This week I finished John Banville’s The Untouchable, a moving chronicle of longing, reminiscence, and sadness. It is a book about memory and about the act of remembering, too personal to really be called a history, despite the fact that it’s based on real people and events. Memory for Banville is much sadder than it is for that most famous of literary recollectors, Marcel Proust, and not just because the concerns of The Untouchable are much graver than the frivolous happenstance of Remembrance of Things Past. Rather, it is because the act of remembering itself is a tragedy, a dirge for time irrevocably lost. From the title of Proust’s work, À la recherche du temps perdu, or In Search of Lost Time, one might expect the loss of time to be of primary concern. But in fact the emphasis is on the search, an inherently hopeful act: Continue reading

Boudu Saved from Drowning

According to Wikipedia, Pauline Kael called Boudu sauvé des eaux (1932) “not only a lovely fable about a bourgeois attempt to reform an early hippy…but a photographic record of an earlier France.” Although it is an enjoyable film with strong performances, I found it to be more problematic than Kael did. Continue reading

Beeminder

Lately I’ve gotten very addicted (in a good way) to Beeminder. It’s a site that allows you to set quantifiable goals, then it tracks your progress on them. If you fall behind on your goal (called “de-railing” in Beeminder parlance), then you can pledge money to stay on track. If you de-rail again, the money you pledged goes to the lovely people at Beeminder to keep the site running, and you can optionally re-commit and pledge a higher amount to try to stay on track the next time.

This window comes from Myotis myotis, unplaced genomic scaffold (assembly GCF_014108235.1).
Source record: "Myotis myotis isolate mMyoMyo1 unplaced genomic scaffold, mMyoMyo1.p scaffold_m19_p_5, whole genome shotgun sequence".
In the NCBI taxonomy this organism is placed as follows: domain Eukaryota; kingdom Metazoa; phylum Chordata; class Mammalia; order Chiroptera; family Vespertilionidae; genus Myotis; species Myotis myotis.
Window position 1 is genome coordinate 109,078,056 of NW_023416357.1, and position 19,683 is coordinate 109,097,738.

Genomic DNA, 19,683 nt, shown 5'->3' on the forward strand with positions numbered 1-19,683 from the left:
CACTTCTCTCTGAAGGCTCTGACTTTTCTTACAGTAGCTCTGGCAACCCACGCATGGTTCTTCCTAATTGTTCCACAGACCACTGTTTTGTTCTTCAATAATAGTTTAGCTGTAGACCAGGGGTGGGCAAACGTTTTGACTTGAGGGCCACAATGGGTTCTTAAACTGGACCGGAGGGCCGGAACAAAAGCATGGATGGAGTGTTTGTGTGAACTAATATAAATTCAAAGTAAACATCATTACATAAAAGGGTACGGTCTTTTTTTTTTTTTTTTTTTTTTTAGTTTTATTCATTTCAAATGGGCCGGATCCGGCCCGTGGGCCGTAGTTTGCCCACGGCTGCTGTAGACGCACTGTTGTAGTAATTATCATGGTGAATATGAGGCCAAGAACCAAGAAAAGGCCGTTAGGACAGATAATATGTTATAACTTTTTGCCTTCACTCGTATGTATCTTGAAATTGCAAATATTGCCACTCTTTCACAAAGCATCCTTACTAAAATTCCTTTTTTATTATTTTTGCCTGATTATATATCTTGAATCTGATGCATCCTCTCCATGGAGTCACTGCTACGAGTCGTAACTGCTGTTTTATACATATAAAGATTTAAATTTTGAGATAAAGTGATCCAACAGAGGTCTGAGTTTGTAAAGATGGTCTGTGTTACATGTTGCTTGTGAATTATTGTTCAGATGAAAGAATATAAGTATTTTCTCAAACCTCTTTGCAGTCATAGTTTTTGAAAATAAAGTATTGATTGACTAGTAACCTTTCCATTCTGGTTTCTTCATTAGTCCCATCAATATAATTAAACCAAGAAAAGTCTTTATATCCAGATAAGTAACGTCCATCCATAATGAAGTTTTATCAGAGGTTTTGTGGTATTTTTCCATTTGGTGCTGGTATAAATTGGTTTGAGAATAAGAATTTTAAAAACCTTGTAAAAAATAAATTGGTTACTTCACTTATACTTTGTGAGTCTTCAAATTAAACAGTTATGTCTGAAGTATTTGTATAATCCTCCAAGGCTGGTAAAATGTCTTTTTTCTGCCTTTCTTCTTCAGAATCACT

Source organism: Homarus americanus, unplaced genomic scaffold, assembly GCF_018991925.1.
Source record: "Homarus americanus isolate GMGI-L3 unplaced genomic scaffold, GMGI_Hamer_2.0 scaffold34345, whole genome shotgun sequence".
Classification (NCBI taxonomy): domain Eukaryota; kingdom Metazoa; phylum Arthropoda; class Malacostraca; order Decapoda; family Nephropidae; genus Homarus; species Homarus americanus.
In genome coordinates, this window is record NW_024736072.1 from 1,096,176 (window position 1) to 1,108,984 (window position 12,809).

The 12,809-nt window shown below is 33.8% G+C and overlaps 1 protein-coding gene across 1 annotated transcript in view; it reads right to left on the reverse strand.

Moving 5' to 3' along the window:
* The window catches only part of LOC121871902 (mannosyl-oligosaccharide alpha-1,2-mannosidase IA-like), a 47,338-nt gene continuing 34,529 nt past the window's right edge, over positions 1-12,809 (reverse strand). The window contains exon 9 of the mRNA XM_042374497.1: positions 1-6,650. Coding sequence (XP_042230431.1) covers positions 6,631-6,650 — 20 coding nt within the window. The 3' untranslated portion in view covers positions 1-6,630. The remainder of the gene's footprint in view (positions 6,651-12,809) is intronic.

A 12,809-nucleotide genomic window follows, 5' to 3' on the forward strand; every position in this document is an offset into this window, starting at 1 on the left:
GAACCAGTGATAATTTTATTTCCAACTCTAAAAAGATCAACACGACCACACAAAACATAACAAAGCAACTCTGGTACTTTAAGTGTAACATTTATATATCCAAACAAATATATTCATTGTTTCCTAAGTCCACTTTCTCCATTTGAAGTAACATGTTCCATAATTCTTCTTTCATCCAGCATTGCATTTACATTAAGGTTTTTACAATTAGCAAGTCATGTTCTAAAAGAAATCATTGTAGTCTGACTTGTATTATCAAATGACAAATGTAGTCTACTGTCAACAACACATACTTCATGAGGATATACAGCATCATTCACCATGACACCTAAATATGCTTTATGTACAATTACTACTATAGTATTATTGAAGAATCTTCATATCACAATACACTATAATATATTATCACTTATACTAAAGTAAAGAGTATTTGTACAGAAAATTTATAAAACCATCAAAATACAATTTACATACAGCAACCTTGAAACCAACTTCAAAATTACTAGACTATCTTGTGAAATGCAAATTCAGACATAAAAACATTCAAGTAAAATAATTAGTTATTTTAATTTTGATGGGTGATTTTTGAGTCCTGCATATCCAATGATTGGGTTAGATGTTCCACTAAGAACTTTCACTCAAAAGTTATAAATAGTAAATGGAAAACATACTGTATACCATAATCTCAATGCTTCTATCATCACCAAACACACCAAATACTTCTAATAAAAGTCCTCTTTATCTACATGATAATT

Both the goal-tracking features and the potential loss of money are highly motivating. You’re allowed seven free goals before you have to start pledging (which seems to be more than most Beeminders track anyway). As I said, I’m a bit addicted, so I’m currently tracking twenty-seven goals. I have a total of $110 pledged, but since May when I discovered Beeminder, I have not paid on a single pledge, because the site has been sufficiently motivating that I have stuck to my goals so far. I did, however, choose to pay for the completely optional “premium” account for a year, because I wanted to support the site even though I’m meeting my goals. If you stay on track with any number of goals, the service is completely free. If you want to track more than seven goals, you do have to pledge money for them, but again, if you stay on track you will never be charged.